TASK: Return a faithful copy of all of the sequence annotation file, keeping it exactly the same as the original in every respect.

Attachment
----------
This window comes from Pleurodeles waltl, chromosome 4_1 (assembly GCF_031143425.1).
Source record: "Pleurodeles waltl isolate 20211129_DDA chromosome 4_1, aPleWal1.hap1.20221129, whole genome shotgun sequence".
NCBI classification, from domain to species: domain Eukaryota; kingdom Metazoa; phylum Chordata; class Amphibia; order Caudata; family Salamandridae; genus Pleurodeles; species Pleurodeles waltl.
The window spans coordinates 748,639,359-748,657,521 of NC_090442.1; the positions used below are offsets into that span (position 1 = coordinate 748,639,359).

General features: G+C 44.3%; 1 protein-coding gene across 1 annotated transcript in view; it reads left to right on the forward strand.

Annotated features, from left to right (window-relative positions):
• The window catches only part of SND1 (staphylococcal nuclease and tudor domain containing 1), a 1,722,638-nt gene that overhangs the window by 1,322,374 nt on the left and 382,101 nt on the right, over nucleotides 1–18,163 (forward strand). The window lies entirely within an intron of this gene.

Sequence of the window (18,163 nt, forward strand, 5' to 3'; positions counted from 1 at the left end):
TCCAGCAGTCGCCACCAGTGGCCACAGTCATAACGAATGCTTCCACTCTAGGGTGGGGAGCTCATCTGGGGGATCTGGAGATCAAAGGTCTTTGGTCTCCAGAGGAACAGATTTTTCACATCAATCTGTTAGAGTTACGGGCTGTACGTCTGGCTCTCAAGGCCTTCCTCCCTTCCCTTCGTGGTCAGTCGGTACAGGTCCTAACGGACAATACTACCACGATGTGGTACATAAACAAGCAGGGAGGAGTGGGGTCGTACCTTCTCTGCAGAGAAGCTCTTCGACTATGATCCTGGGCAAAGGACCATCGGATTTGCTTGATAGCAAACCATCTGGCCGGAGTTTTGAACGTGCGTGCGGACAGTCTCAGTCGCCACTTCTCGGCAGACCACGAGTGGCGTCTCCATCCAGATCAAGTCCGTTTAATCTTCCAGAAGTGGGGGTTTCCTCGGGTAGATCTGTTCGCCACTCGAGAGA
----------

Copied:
This window comes from Pleurodeles waltl, chromosome 4_1 (assembly GCF_031143425.1).
Source record: "Pleurodeles waltl isolate 20211129_DDA chromosome 4_1, aPleWal1.hap1.20221129, whole genome shotgun sequence".
NCBI classification, from domain to species: domain Eukaryota; kingdom Metazoa; phylum Chordata; class Amphibia; order Caudata; family Salamandridae; genus Pleurodeles; species Pleurodeles waltl.
The window spans coordinates 748,639,359-748,657,521 of NC_090442.1; the positions used below are offsets into that span (position 1 = coordinate 748,639,359).

General features: G+C 44.3%; 1 protein-coding gene across 1 annotated transcript in view; it reads left to right on the forward strand.

Annotated features, from left to right (window-relative positions):
• The window catches only part of SND1 (staphylococcal nuclease and tudor domain containing 1), a 1,722,638-nt gene that overhangs the window by 1,322,374 nt on the left and 382,101 nt on the right, over nucleotides 1–18,163 (forward strand). The window lies entirely within an intron of this gene.

Sequence of the window (18,163 nt, forward strand, 5' to 3'; positions counted from 1 at the left end):
TCCAGCAGTCGCCACCAGTGGCCACAGTCATAACGAATGCTTCCACTCTAGGGTGGGGAGCTCATCTGGGGGATCTGGAGATCAAAGGTCTTTGGTCTCCAGAGGAACAGATTTTTCACATCAATCTGTTAGAGTTACGGGCTGTACGTCTGGCTCTCAAGGCCTTCCTCCCTTCCCTTCGTGGTCAGTCGGTACAGGTCCTAACGGACAATACTACCACGATGTGGTACATAAACAAGCAGGGAGGAGTGGGGTCGTACCTTCTCTGCAGAGAAGCTCTTCGACTATGATCCTGGGCAAAGGACCATCGGATTTGCTTGATAGCAAACCATCTGGCCGGAGTTTTGAACGTGCGTGCGGACAGTCTCAGTCGCCACTTCTCGGCAGACCACGAGTGGCGTCTCCATCCAGATCAAGTCCGTTTAATCTTCCAGAAGTGGGGGTTTCCTCGGGTAGATCTGTTCGCCACTCGAGAGA